“Let’s order Bloody Mary’s.” Claire winks mischievously.
“Ok.” I was going to order one anyway, as a vegetable. Claire usually orders sparkling water at lunch with a wedge of lemon. It looks like a cocktail but it tastes like water with a doorknob dipped into it, but I don’t say this to Claire who is making steps toward being chic. I only tell her that it’s like cola with all the flavor drained from it, which sounds less harsh, but she’s a little bitter when she replies, “Who says cola?” and I’m glad that we’re even.
“How old is this place?” I ask.
“As old as us,” she sighs. The red velvet wallpaper is peeling off the walls in a way that is not wabi-sabi and the cardboard dragon hanging from the celling is from the last Year of the Dragon. The speakers trickle Whitney Houston’s “The Greatest Love” in Chinese, and from the way Claire is twirling her chopsticks, I can tell it’s making her just as sad.
“You can still twirl like a champion majorette,” I say. “A very tiny one.” She chuckles.
“Ben asked me if I still have my cheerleader outfit. Actually, his exact words were, ‘Do you still fit into your cheerleader outfit?’”
I don’t ask if she does because I can tell from the way she bites her chopstick that the short skirt no longer covers her blooming bottom. “Devaluated real estate,” she calls it. A trade joke.
“We came here when I was little,” Claire says. “I remember my parents sitting me on that centerpiece and spinning me around.”
“You would get arrested for doing that to a kid today. Without a helmet,” I add. Claire nods in agreement.
The restaurant is wedged between a tall casino and its five-level parking garage because the owner would rather send pictures of a restaurant full of Americans back home than photos of a pile of cash.
“We always came here on Easter Sunday,” Claire says. Her mother is an atheist and her father was a devout gambler. Claire decided to become a Catholic because she wanted to wear a white dress to Confirmation like the rest of us, and Catholicism was a good excuse for her constant feelings of guilt. “One time after lunch, my father said, ‘Order dessert, I’ll be right back.’ He was at the casino so long we eventually ordered dinner, and the nice owner spun me and my brother round and round until Stevie fell asleep.”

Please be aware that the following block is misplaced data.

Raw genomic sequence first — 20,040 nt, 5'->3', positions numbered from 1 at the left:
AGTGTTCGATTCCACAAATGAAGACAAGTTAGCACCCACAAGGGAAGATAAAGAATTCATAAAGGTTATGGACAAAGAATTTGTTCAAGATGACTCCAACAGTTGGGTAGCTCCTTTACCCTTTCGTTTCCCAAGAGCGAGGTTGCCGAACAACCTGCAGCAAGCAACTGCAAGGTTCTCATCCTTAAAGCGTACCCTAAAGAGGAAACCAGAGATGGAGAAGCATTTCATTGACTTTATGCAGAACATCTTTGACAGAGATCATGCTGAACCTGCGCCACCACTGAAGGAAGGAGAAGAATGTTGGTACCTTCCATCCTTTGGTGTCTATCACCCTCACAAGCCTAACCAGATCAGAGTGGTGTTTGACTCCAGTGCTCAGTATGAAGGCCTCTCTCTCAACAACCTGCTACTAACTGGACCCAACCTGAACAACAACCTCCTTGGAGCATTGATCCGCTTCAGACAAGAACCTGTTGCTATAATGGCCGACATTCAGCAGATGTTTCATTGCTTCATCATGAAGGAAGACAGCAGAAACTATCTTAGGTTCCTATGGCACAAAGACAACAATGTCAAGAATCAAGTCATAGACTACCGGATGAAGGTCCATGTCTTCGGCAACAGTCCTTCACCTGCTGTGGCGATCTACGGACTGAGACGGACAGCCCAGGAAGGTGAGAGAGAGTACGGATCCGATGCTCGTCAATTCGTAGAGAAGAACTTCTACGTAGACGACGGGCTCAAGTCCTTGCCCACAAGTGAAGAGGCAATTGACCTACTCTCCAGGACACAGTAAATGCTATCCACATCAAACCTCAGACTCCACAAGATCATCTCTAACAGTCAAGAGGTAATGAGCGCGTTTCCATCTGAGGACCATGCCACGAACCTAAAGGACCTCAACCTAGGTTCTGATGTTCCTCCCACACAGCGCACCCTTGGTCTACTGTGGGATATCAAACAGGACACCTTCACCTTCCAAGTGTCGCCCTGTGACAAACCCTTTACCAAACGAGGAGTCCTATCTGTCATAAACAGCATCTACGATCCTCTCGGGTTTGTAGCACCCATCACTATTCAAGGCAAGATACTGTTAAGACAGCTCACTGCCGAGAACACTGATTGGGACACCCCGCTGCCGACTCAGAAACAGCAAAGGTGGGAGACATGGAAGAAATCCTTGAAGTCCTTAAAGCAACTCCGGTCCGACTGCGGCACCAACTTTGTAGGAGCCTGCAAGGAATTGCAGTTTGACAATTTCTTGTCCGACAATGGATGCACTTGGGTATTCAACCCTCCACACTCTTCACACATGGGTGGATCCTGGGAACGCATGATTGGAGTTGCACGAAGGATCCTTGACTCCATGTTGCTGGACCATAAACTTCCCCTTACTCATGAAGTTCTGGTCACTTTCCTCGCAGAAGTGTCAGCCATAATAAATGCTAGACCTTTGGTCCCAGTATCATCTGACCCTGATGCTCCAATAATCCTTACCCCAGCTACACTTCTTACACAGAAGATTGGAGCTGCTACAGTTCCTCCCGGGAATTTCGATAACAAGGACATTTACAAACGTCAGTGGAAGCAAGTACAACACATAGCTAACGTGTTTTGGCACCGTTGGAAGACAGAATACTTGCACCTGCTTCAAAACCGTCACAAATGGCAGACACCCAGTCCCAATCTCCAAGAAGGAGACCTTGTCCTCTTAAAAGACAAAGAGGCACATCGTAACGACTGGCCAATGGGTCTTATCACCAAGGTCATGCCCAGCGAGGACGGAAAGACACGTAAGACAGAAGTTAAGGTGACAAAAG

We spin shrimp crackers back and forth to each other like sober DJ’s at a Bat Mitzvah. Our drinks arrive and she sucks a big gulp and smiles at me.
“I dare you to ride on it,” she says. “C’mon. Go for a spin.”
“What do I win?” I ask.
“I’ll treat,” she says.
“It’s your turn to treat anyway.”
“Oh, well.” She takes another gulp and whispers, ”Ben wants us to have a threesome. Or a swing thing.”
“Well, of course,” I say, biting a shrimp cracker. ”What guy doesn’t?”
Then we both suck busily at our Bloody Mary’s because someone was about to suggest that we should just swing together and then realized what a terrible idea it is. Claire actually makes a face as she swallows, as if the idea of Josh and I is so repulsive.
I know you should never order sushi at a Chinese place. The tuna nigiri has lost its sheen and hangs limp like Ben’s flaccid dong. I want to make a joke about Ben’s dong but I’m worried that Claire might think I’ve seen it, which I have, but only by accident because Ben never locks the door to the bathroom, not even when I’m over.
We leave the sushi on the side and order more Bloody Mary’s. Chinese Whitney chirps something like, “Yeeaaah I wanna dance with somebody!” and I say, “Let’s dance!” so we snort and wiggle in our chairs and people smile and pretend not to see us. And then there’s a slow song and I know it’s Claire’s favorite, that it was on the mix tape that she carried around in her back pocket, the one that she slipped into the car stereo the first time she did it with that buzzhead. She had cried afterwards and said she had always wanted to do it to the song but she had hoped it would’ve lasted longer than a song and when I drove her to church I stood outside the confession booth and heard her bawling and blaming the song for losing her mind and the next most important thing.
I stand up and extend my hand. “Dance?” I ask. She laughs but then her face becomes serious and she gets out of her seat and comes into my arms. She smells like the sweet tang of tomato as she rests her soft head on my shoulder and lets me sway her. “Lazy Susan,” I whisper.
“The spinning centerpiece, it’s called a Lazy Susan.”
“What did Susan ever do to deserve that?”
Maria’s Recipe for a “possible” Paloma:
1 tall glass half-full of crushed ice
1 finger of tequila (whatever works for you)
“10 cent Pink Grapefruit Soda” (fill remaining glass)
squirt of lime juice. lime slice if you’re feeling fancy
Originally from New Jersey, Maria Poulatha lives in Athens, Greece with her husband and daughter. Her stories have appeared in Split Lip Magazine, Copper Nickel, SmokeLong Quarterly, Flash Frog, trampset, Okay Donkey and other lovely journals.
image: MM Kaufman